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Long-term experimental management in Swedish mixed oak-rich forests has a positive effect on saproxylic beetles after 10 years

Journal article
Authors Oskar Gran
Frank Götmark
Published in Biodiversity and Conservation
Volume 28
Pages 1451–1472
ISSN 09603115
Publication year 2019
Published at Department of Biological and Environmental Sciences
Pages 1451–1472
Language en
Links https://doi.org/10.1007/s10531-019-...
Keywords Canopy openness, Community, Dead wood, Forest succession, Harvest, Insect biodiversity
Subject categories Terrestrial ecology, Forestry

Abstract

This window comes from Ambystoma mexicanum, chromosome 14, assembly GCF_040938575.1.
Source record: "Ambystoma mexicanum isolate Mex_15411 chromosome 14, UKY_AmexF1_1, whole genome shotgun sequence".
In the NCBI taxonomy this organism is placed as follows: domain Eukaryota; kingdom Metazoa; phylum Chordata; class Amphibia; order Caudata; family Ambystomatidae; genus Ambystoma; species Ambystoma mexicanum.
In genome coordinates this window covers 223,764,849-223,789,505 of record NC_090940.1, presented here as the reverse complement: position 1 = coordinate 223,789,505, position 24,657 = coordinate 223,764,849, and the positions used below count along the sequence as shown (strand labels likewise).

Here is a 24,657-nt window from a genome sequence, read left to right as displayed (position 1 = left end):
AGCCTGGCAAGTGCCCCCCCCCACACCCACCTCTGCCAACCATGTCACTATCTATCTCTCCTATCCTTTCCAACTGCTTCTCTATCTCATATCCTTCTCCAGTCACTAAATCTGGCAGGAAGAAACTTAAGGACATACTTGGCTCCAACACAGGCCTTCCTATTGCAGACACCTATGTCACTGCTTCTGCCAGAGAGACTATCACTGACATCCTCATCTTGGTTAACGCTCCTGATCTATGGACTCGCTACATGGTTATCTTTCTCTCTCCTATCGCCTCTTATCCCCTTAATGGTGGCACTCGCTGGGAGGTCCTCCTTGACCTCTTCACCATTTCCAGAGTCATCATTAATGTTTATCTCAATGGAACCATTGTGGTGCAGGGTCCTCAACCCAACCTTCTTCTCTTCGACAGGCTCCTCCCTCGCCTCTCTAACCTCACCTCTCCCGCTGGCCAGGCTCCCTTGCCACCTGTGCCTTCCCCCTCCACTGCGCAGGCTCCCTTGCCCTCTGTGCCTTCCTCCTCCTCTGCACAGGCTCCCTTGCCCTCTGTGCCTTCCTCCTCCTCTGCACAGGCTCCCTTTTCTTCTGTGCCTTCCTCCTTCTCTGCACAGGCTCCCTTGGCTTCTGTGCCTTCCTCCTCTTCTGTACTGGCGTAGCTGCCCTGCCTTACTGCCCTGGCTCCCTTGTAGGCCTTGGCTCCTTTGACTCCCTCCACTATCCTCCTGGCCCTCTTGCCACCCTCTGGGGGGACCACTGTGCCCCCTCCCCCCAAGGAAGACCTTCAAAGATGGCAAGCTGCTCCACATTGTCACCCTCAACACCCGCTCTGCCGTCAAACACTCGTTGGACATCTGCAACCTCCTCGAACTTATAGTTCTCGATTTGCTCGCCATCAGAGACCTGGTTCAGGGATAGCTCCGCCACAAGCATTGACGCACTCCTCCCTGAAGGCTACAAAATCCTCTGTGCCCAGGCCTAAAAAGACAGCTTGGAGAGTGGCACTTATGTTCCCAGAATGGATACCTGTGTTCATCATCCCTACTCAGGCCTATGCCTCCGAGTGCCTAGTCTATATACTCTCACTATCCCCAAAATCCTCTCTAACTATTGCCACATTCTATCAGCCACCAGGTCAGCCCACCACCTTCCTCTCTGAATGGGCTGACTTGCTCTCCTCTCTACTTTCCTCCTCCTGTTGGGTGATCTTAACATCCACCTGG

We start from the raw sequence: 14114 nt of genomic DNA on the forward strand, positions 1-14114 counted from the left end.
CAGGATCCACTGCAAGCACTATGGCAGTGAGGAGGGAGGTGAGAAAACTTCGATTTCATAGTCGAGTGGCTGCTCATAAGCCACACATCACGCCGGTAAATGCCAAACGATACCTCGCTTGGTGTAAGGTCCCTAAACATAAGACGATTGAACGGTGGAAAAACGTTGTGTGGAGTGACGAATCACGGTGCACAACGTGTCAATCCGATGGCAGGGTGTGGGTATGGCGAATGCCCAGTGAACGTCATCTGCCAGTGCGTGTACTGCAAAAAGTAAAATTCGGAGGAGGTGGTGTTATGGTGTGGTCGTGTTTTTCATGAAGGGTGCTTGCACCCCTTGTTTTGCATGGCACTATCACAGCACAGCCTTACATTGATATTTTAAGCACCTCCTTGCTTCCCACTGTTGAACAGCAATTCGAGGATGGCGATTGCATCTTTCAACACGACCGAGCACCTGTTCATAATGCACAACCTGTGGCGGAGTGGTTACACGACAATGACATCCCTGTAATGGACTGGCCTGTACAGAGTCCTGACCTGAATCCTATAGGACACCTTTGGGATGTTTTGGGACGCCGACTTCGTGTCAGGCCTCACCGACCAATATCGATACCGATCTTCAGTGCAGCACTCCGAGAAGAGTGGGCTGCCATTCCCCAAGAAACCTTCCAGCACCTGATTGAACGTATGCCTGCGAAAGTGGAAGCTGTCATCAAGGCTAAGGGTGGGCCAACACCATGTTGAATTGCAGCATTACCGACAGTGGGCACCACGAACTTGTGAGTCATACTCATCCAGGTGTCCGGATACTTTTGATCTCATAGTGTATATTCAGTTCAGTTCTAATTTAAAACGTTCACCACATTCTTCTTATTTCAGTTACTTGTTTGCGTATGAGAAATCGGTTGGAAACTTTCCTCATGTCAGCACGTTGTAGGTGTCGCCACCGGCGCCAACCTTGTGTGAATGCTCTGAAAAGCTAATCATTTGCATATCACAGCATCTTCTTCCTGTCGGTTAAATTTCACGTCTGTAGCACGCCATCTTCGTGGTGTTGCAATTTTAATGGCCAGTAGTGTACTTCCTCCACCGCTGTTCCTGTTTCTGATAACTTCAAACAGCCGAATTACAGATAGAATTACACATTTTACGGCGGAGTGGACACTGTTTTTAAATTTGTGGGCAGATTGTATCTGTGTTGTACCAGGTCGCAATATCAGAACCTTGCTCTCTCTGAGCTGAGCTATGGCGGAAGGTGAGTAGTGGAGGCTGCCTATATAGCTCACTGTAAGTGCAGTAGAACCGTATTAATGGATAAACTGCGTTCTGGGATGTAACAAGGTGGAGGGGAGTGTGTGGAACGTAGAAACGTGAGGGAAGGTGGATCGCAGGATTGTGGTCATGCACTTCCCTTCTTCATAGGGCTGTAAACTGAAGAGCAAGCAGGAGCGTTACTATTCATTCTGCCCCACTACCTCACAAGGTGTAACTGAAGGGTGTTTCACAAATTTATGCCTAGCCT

Secondary succession in protected oak-rich temperate forests reduces variation in habitats and leads to denser, shadier sites. Long-term experimental studies of the effects of conservation management alternatives are needed for such forests. Here we present a rare follow-up study of the response of beetles (a highly diverse taxon with many red listed species) to conservation thinning, an action that could favour biodiversity. We previously harvested about 25% of the tree and shrub basal area in a treatment plot, and no trees and shrubs in a nearby matched minimal intervention plot, in each of eight oak-rich (Quercus robur and/or petrea) forest reserves. After two seasons, thinning had led to an increased number of species of both herbivorous and saproxylic beetles. In the present study, we examined the 10-year response of the beetle groups at the same sites. For herbivorous beetles, the initial positive effect of thinning on the number of species had disappeared after 10 years, presumably because of regrowth. In contrast, saproxylic beetles showed a further positive response after 10 years, increasing in the number of species by a third compared to before thinning. We found no change in species composition of either group due to the thinning, but many saproxylics were unique to thinning plots. Overall, our results suggest that in mixed oak-rich forests, saproxylic beetles seem to benefit from conservation-oriented thinning for at least 10 years.

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